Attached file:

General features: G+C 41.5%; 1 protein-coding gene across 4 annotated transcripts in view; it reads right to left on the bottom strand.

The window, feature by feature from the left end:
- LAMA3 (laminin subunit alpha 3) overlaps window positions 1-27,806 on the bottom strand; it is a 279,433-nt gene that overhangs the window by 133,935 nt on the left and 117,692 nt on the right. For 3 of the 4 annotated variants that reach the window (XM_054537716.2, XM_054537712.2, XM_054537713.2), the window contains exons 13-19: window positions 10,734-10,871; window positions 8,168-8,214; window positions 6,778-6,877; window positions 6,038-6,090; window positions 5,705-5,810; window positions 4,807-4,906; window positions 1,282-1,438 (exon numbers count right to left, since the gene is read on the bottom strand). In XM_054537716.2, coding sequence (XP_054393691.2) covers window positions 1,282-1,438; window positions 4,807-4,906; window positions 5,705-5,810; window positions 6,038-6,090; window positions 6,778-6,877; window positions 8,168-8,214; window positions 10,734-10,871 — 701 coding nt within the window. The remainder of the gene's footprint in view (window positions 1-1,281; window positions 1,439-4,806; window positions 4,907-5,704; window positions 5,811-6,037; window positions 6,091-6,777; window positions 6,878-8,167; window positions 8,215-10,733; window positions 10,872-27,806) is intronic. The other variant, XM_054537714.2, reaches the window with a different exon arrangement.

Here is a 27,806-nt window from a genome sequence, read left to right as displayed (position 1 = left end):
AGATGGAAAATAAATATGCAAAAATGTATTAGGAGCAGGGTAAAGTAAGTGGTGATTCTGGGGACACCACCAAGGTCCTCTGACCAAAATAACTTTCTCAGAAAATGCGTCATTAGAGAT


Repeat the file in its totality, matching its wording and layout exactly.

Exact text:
General features: G+C 41.5%; 1 protein-coding gene across 4 annotated transcripts in view; it reads right to left on the bottom strand.

The window, feature by feature from the left end:
- LAMA3 (laminin subunit alpha 3) overlaps window positions 1-27,806 on the bottom strand; it is a 279,433-nt gene that overhangs the window by 133,935 nt on the left and 117,692 nt on the right. For 3 of the 4 annotated variants that reach the window (XM_054537716.2, XM_054537712.2, XM_054537713.2), the window contains exons 13-19: window positions 10,734-10,871; window positions 8,168-8,214; window positions 6,778-6,877; window positions 6,038-6,090; window positions 5,705-5,810; window positions 4,807-4,906; window positions 1,282-1,438 (exon numbers count right to left, since the gene is read on the bottom strand). In XM_054537716.2, coding sequence (XP_054393691.2) covers window positions 1,282-1,438; window positions 4,807-4,906; window positions 5,705-5,810; window positions 6,038-6,090; window positions 6,778-6,877; window positions 8,168-8,214; window positions 10,734-10,871 — 701 coding nt within the window. The remainder of the gene's footprint in view (window positions 1-1,281; window positions 1,439-4,806; window positions 4,907-5,704; window positions 5,811-6,037; window positions 6,091-6,777; window positions 6,878-8,167; window positions 8,215-10,733; window positions 10,872-27,806) is intronic. The other variant, XM_054537714.2, reaches the window with a different exon arrangement.

Here is a 27,806-nt window from a genome sequence, read left to right as displayed (position 1 = left end):
AGATGGAAAATAAATATGCAAAAATGTATTAGGAGCAGGGTAAAGTAAGTGGTGATTCTGGGGACACCACCAAGGTCCTCTGACCAAAATAACTTTCTCAGAAAATGCGTCATTAGAGAT